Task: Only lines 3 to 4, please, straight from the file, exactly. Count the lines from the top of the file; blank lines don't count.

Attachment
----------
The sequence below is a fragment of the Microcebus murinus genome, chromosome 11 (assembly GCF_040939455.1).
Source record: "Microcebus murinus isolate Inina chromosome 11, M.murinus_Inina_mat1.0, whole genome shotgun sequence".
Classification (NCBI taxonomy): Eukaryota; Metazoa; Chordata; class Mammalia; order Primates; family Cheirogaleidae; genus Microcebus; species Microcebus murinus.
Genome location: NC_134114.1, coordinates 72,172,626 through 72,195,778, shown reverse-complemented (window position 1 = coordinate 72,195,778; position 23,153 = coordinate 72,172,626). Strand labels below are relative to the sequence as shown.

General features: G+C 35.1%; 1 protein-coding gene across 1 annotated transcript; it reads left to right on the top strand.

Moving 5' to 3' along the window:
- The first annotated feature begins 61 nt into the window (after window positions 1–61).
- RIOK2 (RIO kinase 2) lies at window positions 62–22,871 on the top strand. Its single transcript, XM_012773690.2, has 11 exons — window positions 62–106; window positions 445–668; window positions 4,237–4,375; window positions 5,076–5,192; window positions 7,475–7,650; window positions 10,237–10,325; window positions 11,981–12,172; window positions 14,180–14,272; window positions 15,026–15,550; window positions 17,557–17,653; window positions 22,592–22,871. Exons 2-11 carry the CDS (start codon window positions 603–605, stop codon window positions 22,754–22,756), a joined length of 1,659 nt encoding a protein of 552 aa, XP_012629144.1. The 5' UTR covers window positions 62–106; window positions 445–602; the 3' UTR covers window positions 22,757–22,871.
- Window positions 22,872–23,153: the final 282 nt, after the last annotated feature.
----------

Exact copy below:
Classification (NCBI taxonomy): Eukaryota; Metazoa; Chordata; class Mammalia; order Primates; family Cheirogaleidae; genus Microcebus; species Microcebus murinus.
Genome location: NC_134114.1, coordinates 72,172,626 through 72,195,778, shown reverse-complemented (window position 1 = coordinate 72,195,778; position 23,153 = coordinate 72,172,626). Strand labels below are relative to the sequence as shown.